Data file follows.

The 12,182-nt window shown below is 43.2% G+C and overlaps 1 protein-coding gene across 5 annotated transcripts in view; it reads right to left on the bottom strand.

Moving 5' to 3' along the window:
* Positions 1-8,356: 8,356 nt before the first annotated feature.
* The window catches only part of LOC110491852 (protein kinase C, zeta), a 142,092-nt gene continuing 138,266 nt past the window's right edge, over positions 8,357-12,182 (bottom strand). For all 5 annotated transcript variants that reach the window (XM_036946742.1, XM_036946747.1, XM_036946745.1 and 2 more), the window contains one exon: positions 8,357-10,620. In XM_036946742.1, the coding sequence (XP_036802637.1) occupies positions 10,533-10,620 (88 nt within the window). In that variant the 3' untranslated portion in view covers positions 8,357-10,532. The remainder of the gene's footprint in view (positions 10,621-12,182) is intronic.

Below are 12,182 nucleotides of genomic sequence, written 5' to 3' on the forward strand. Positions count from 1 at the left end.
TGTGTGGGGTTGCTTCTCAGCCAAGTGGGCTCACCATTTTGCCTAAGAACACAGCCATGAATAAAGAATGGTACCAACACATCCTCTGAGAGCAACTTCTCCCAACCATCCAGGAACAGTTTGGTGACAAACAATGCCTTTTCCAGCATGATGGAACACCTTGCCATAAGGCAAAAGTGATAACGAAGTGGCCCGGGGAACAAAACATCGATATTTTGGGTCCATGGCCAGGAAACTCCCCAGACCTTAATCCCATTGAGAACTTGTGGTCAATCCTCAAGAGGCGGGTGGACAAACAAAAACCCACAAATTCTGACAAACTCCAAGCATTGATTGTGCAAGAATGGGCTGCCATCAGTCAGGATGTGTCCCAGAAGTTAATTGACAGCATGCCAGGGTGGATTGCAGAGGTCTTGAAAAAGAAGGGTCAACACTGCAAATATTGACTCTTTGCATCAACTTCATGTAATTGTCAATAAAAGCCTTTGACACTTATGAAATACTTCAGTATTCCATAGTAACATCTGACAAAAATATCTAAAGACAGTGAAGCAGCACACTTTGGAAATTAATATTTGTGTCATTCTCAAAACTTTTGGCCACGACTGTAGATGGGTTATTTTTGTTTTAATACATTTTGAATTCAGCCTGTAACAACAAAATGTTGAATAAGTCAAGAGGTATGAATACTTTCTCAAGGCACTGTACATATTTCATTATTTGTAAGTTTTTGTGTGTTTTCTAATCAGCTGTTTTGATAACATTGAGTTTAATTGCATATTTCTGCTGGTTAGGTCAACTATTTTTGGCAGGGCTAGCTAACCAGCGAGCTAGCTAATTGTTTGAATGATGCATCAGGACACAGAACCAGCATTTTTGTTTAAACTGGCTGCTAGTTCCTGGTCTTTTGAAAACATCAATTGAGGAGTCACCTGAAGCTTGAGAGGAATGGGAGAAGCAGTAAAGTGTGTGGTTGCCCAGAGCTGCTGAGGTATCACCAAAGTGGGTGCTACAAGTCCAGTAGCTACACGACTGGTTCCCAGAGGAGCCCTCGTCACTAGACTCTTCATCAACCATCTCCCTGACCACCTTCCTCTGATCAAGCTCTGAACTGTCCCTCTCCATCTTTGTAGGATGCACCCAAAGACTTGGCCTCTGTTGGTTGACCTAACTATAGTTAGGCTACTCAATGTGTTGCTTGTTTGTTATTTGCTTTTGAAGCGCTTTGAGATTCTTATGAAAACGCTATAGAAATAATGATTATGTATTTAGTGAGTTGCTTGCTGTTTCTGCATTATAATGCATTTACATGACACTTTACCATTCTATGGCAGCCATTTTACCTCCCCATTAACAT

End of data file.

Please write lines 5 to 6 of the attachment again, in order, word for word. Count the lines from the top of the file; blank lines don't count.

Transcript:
Below are 12,182 nucleotides of genomic sequence, written 5' to 3' on the forward strand. Positions count from 1 at the left end.
TGTGTGGGGTTGCTTCTCAGCCAAGTGGGCTCACCATTTTGCCTAAGAACACAGCCATGAATAAAGAATGGTACCAACACATCCTCTGAGAGCAACTTCTCCCAACCATCCAGGAACAGTTTGGTGACAAACAATGCCTTTTCCAGCATGATGGAACACCTTGCCATAAGGCAAAAGTGATAACGAAGTGGCCCGGGGAACAAAACATCGATATTTTGGGTCCATGGCCAGGAAACTCCCCAGACCTTAATCCCATTGAGAACTTGTGGTCAATCCTCAAGAGGCGGGTGGACAAACAAAAACCCACAAATTCTGACAAACTCCAAGCATTGATTGTGCAAGAATGGGCTGCCATCAGTCAGGATGTGTCCCAGAAGTTAATTGACAGCATGCCAGGGTGGATTGCAGAGGTCTTGAAAAAGAAGGGTCAACACTGCAAATATTGACTCTTTGCATCAACTTCATGTAATTGTCAATAAAAGCCTTTGACACTTATGAAATACTTCAGTATTCCATAGTAACATCTGACAAAAATATCTAAAGACAGTGAAGCAGCACACTTTGGAAATTAATATTTGTGTCATTCTCAAAACTTTTGGCCACGACTGTAGATGGGTTATTTTTGTTTTAATACATTTTGAATTCAGCCTGTAACAACAAAATGTTGAATAAGTCAAGAGGTATGAATACTTTCTCAAGGCACTGTACATATTTCATTATTTGTAAGTTTTTGTGTGTTTTCTAATCAGCTGTTTTGATAACATTGAGTTTAATTGCATATTTCTGCTGGTTAGGTCAACTATTTTTGGCAGGGCTAGCTAACCAGCGAGCTAGCTAATTGTTTGAATGATGCATCAGGACACAGAACCAGCATTTTTGTTTAAACTGGCTGCTAGTTCCTGGTCTTTTGAAAACATCAATTGAGGAGTCACCTGAAGCTTGAGAGGAATGGGAGAAGCAGTAAAGTGTGTGGTTGCCCAGAGCTGCTGAGGTATCACCAAAGTGGGTGCTACAAGTCCAGTAGCTACACGACTGGTTCCCAGAGGAGCCCTCGTCACTAGACTCTTCATCAACCATCTCCCTGACCACCTTCCTCTGATCAAGCTCTGAACTGTCCCTCTCCATCTTTGTAGGATGCACCCAAAGACTTGGCCTCTGTTGGTTGACCTAACTATAGTTAGGCTACTCAATGTGTTGCTTGTTTGTTATTTGCTTTTGAAGCGCTTTGAGATTCTTATGAAAACGCTATAGAAATAATGATTATGTATTTAGTGAGTTGCTTGCTGTTTCTGCATTATAATGCATTTACATGACACTTTACCATTCTATGGCAGCCATTTTACCTCCCCATTAACAT